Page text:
Thursday, March 19, 2009

Chatting with the Middle Schoolers

Yesterday, I went to talk about ALSO KNOWN AS HARPER with a group of kids at my daughter's middle school.  "Do you want to go with me?"  I asked my daughter.  

"No.  That's okay."  She said it politely, but firmly.  

I was thinking that writing a middle-grade novel might put me up a little higher on the coolness meter....but...well, you know.  It's middle school and I'm her mom.  Would it help if I was Stephanie Meyer? I asked myself.  Probably not.

The book club kids at her school were great.  But the best thing about them, was they were kids just like me a while back.  (Only they called it Junior High way back then in the Dark Ages...)  They lived and breathed books, just like I had (okay, like I still do!).  They were smart and well-spoken and they listened so intently.  My favorite part was toward the end of my spiel when I said, "Do you have any questions for me?"

"Actually, we have nine," one of them said.  

The rest nodded in agreement.  You gotta love that.  Not "ten", or "I don't know", or the ever-popular shoulder shrug.  Nine.  They were curious, they were thoughtful and they were readers.

One of their teachers asked if they'd like to take a picture.  We were in the library and one of the girls points to a prominent area of shelves.  "How about in the Twilight Zone?"  

Stephanie Meyer, you're killing me...

But a teacher so gracefully said, "I think the light might be a little too bright over there."  She pointed to the bookshelves next to the circulation desk.  "How about over there?" she said.  "...under that big sign that says NEW..."


5 comments:

Tim Haywood said...

In third grade, Paul Bozich and I got banned from our school library by Miss McConnell, the librarian, for borrowing a tape recorder, recording all the profane words we knew, and playing it back to each other.
She noticed that we were giggling over in the corner with headphones on, so she grabbed my headphones and listened. I didn't know exactly what she was listening to, but I was sure it was either Paul or me swearing. I just watched her facial expression transform from neutral to red, puffy and irate. She then instructed Paul and I, in her two-packs-of-Pall-Malls-a-day voice, to not return to the Chinook Elementary library until the fall of 1972.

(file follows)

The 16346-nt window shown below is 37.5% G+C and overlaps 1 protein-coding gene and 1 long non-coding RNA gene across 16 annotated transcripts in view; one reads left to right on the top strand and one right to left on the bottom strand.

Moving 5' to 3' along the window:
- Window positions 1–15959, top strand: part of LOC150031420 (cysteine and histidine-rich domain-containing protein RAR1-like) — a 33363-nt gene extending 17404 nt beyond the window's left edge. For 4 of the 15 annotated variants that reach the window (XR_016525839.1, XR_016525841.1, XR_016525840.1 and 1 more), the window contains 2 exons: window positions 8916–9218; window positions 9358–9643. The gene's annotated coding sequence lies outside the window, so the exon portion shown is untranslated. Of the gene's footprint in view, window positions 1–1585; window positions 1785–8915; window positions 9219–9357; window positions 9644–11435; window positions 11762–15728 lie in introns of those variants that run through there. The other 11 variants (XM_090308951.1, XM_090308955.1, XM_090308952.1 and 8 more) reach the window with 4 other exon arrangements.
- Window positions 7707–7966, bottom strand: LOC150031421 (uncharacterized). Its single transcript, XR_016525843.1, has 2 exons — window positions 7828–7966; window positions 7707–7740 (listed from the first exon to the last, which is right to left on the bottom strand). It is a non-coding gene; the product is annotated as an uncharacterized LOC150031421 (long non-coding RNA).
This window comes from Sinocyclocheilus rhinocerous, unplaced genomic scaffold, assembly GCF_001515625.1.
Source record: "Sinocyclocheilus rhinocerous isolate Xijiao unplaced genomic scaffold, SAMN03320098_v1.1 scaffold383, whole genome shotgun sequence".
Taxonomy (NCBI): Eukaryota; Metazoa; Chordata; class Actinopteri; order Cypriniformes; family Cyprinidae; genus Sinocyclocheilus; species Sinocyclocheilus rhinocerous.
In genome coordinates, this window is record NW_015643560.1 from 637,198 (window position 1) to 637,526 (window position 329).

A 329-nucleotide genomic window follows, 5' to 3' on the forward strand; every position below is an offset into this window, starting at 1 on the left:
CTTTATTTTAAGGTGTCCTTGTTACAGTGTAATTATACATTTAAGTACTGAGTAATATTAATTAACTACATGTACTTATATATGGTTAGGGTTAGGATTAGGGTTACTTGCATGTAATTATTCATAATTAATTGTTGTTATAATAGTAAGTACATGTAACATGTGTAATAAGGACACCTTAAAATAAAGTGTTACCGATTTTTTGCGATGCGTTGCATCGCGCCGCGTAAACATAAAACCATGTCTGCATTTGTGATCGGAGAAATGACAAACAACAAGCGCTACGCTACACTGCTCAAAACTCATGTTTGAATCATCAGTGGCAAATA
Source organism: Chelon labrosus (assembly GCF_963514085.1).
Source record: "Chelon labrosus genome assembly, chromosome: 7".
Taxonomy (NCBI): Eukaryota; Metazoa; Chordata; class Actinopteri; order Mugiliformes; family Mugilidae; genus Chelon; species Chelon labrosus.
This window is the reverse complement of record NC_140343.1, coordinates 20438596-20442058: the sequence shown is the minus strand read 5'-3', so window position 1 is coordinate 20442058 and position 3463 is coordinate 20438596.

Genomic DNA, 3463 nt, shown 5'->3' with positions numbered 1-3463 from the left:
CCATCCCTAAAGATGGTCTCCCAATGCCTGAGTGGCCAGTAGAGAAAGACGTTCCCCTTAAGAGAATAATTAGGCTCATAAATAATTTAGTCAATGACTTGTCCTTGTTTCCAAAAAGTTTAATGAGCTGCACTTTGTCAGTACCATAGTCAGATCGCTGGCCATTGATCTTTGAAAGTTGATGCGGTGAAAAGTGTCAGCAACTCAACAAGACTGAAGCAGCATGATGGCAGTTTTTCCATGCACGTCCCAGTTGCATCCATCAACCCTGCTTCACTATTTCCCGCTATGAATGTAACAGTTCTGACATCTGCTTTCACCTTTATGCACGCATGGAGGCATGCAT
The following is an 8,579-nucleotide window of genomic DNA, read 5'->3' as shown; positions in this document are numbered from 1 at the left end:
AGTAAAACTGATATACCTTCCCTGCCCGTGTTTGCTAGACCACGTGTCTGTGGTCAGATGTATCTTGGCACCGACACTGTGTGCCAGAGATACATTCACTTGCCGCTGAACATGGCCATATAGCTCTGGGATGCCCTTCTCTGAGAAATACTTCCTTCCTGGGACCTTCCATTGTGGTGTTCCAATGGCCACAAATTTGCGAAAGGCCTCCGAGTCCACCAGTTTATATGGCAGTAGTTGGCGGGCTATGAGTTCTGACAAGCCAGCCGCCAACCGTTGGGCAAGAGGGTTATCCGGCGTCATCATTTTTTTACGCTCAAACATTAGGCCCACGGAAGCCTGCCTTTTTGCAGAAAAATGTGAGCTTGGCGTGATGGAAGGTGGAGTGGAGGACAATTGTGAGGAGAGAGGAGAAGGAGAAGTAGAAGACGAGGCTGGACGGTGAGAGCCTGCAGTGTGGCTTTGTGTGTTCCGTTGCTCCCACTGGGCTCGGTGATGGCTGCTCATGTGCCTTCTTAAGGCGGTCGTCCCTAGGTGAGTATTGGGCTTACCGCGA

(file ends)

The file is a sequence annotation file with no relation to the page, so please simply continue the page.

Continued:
Jeannine said...

What a great post. Middle school. I think I spoke at my daughter's school in sixth grade, and I asked if there was anything special she wanted me to say. Tell them you're not related to Emily, Emily said.

Your novel looks wonderful! I read Anne Marie Pace's blog on LJ, where I blog, and, as a Harper Lee fan, the title caught my eye so I clicked on the link. Congratulations on your debut and have a blast!
Jeannine Atkins

gael lynch said...

I'm so excited for you Ann! My copy of Also Known as Harper is due to arrive June 1st. But...I'm thinking it'll get here before that! See ya Sat. at 11!

Dad said...

Hi Ann,

One of the things that always amazes me is how many things have been kept from me by my kids. It seems like I may not live long enough to have everything divulged. Obviously it is now safe, because they are all adults. Take the example that Tim just gave in the comments to this blog about Paul Bozich and him.

I would have given him a severe punishment approaching lethal injection. Can you give retroactive time out to adults?

Love,

Dad

Annie said...

Thanks, Jeannine!